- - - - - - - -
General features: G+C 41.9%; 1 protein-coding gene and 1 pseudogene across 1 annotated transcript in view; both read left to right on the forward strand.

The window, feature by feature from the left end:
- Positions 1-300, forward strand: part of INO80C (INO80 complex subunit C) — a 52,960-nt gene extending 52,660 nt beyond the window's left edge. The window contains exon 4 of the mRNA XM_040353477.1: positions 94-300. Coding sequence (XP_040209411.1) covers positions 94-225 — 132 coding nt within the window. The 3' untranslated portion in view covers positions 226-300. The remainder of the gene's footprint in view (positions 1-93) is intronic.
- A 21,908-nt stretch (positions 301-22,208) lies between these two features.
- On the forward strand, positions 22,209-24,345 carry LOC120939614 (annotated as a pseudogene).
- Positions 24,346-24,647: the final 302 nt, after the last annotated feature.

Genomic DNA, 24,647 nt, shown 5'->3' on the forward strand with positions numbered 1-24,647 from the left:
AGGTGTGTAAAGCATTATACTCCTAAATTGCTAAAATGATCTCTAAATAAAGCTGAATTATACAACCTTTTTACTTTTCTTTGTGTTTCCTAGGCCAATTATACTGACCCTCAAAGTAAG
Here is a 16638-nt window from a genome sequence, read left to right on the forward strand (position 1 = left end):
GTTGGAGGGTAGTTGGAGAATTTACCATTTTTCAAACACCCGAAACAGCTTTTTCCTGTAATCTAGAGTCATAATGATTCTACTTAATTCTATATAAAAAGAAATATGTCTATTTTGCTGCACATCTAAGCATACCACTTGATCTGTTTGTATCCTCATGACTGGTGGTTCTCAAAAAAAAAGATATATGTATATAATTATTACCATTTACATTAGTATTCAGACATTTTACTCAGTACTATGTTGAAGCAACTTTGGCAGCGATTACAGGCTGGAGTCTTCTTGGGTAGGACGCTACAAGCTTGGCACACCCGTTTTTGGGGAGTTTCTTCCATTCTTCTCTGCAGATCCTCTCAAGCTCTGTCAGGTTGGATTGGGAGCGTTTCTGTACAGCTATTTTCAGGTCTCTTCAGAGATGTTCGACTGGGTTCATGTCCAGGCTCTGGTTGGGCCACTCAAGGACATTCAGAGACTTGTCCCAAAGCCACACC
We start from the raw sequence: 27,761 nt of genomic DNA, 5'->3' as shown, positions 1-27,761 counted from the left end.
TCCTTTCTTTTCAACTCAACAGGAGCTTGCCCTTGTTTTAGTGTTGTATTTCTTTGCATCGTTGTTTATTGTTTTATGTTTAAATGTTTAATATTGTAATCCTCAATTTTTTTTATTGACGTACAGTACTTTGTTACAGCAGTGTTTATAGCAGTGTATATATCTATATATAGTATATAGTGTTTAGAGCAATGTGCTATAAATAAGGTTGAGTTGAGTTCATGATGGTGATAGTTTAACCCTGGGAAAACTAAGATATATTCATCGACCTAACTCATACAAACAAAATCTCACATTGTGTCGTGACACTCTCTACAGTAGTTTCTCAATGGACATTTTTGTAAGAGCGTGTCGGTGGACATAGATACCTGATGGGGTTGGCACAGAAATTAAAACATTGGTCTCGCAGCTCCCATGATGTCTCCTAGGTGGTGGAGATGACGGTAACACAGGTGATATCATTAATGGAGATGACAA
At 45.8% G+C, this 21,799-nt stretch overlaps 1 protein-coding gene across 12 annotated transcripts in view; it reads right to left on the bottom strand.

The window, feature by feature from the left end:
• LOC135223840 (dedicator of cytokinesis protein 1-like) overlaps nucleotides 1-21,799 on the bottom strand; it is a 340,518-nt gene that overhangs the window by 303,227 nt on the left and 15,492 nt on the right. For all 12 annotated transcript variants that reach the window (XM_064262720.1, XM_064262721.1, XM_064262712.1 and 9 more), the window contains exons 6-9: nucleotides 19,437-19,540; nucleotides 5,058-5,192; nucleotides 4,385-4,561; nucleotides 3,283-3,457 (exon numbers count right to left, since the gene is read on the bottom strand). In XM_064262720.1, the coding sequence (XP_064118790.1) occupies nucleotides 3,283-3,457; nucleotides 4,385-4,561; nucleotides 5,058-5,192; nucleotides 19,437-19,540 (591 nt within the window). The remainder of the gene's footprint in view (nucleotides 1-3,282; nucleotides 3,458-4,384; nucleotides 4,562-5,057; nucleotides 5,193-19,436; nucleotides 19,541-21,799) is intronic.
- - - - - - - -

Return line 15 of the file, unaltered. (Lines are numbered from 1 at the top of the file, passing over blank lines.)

• LOC135223840 (dedicator of cytokinesis protein 1-like) overlaps nucleotides 1-21,799 on the bottom strand; it is a 340,518-nt gene that overhangs the window by 303,227 nt on the left and 15,492 nt on the right. For all 12 annotated transcript variants that reach the window (XM_064262720.1, XM_064262721.1, XM_064262712.1 and 9 more), the window contains exons 6-9: nucleotides 19,437-19,540; nucleotides 5,058-5,192; nucleotides 4,385-4,561; nucleotides 3,283-3,457 (exon numbers count right to left, since the gene is read on the bottom strand). In XM_064262720.1, the coding sequence (XP_064118790.1) occupies nucleotides 3,283-3,457; nucleotides 4,385-4,561; nucleotides 5,058-5,192; nucleotides 19,437-19,540 (591 nt within the window). The remainder of the gene's footprint in view (nucleotides 1-3,282; nucleotides 3,458-4,384; nucleotides 4,562-5,057; nucleotides 5,193-19,436; nucleotides 19,541-21,799) is intronic.